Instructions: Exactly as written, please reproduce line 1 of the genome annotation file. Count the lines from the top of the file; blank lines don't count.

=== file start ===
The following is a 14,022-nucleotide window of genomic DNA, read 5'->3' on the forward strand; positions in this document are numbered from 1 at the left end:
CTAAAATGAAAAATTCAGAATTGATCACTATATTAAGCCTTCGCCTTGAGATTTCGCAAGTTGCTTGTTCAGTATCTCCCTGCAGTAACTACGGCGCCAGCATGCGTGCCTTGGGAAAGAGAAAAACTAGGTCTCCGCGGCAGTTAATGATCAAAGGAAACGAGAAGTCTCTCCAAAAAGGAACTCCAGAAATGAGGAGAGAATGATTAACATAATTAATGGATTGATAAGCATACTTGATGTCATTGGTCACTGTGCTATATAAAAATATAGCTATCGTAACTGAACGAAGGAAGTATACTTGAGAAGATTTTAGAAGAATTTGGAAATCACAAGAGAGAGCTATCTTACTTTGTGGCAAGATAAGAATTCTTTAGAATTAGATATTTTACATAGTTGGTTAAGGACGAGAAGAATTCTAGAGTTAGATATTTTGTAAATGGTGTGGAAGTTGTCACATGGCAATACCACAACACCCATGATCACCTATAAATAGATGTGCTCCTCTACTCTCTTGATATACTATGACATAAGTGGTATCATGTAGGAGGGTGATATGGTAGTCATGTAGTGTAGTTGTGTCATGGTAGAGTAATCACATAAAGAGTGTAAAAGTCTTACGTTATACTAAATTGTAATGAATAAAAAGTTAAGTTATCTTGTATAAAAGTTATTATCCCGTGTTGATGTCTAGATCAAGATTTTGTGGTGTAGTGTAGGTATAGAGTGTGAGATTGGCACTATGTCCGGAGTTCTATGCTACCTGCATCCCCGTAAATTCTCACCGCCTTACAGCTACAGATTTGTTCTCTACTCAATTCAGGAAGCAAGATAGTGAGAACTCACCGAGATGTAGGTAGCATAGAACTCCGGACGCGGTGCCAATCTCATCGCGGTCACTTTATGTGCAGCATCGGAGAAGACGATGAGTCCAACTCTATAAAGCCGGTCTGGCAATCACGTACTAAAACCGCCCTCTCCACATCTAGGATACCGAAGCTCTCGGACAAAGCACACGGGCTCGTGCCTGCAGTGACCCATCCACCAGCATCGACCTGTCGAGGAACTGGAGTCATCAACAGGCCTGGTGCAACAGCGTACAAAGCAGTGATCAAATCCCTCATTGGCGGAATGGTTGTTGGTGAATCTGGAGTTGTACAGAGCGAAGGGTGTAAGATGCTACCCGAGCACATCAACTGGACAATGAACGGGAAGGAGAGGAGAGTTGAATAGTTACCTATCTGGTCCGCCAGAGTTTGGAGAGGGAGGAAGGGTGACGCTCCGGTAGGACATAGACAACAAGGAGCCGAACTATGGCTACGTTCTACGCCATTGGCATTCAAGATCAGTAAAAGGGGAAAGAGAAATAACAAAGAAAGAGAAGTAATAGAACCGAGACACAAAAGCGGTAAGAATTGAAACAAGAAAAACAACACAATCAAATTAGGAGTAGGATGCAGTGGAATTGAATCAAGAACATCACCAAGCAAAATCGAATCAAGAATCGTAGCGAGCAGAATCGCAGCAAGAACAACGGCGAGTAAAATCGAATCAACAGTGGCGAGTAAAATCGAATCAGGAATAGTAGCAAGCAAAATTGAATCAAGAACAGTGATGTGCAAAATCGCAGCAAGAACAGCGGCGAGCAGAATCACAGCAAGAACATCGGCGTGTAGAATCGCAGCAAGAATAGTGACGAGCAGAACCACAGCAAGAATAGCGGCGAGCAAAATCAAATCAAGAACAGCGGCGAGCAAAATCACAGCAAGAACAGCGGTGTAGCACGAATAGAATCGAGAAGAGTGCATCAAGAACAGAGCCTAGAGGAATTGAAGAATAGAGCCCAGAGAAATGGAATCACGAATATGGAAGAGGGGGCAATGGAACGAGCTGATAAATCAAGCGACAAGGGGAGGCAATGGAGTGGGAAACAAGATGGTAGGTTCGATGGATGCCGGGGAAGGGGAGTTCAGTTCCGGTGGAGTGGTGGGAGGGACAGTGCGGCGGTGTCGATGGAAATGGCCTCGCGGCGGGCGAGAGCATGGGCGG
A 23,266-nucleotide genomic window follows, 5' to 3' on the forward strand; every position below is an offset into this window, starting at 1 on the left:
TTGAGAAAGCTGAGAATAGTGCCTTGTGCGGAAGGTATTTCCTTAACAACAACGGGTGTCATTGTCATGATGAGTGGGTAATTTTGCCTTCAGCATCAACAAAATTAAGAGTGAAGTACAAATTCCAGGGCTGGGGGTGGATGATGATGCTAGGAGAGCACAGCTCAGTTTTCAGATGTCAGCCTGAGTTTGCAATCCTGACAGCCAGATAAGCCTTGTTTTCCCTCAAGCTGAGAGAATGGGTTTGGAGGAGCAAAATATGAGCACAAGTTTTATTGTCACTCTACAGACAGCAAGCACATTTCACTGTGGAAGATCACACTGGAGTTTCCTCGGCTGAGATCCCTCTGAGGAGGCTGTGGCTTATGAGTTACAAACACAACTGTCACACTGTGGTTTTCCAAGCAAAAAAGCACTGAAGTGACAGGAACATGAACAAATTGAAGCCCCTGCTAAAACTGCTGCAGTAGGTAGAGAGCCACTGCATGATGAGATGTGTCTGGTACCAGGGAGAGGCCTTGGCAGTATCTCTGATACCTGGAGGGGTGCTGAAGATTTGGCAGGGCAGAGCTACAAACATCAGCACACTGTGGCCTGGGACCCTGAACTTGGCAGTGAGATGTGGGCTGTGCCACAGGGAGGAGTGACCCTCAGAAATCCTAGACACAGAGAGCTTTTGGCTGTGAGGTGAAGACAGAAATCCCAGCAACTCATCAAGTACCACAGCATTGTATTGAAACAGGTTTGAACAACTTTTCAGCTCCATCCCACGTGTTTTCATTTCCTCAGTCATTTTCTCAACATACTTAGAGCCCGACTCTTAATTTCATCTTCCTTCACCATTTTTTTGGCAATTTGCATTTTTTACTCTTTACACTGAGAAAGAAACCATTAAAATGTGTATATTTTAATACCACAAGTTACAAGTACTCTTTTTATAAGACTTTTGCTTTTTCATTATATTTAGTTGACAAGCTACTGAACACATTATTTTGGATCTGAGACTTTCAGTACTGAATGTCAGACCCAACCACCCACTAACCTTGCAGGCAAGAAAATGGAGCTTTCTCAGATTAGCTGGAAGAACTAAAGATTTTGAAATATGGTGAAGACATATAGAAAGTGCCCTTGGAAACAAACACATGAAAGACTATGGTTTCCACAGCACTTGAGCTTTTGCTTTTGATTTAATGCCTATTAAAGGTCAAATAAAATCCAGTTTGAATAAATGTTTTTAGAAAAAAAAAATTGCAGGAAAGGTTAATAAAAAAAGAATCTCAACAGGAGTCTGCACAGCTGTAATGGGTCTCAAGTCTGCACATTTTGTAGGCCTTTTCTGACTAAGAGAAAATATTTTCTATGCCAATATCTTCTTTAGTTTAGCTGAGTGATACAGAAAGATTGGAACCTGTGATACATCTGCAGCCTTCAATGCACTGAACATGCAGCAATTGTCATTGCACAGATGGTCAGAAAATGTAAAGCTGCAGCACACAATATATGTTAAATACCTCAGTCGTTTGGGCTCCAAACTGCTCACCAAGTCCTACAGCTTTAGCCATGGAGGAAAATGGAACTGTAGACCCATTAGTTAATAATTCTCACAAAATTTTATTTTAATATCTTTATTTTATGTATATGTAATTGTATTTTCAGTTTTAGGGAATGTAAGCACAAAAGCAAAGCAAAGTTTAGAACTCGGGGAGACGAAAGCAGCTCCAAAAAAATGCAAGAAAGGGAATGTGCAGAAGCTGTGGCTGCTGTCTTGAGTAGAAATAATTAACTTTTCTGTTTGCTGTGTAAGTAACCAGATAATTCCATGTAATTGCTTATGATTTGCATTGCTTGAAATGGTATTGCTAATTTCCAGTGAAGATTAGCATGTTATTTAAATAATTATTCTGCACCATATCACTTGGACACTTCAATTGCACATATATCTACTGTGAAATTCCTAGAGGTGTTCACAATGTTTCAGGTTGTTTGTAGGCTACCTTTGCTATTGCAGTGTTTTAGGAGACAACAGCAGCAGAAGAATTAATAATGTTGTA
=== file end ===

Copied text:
The following is a 14,022-nucleotide window of genomic DNA, read 5'->3' on the forward strand; positions in this document are numbered from 1 at the left end: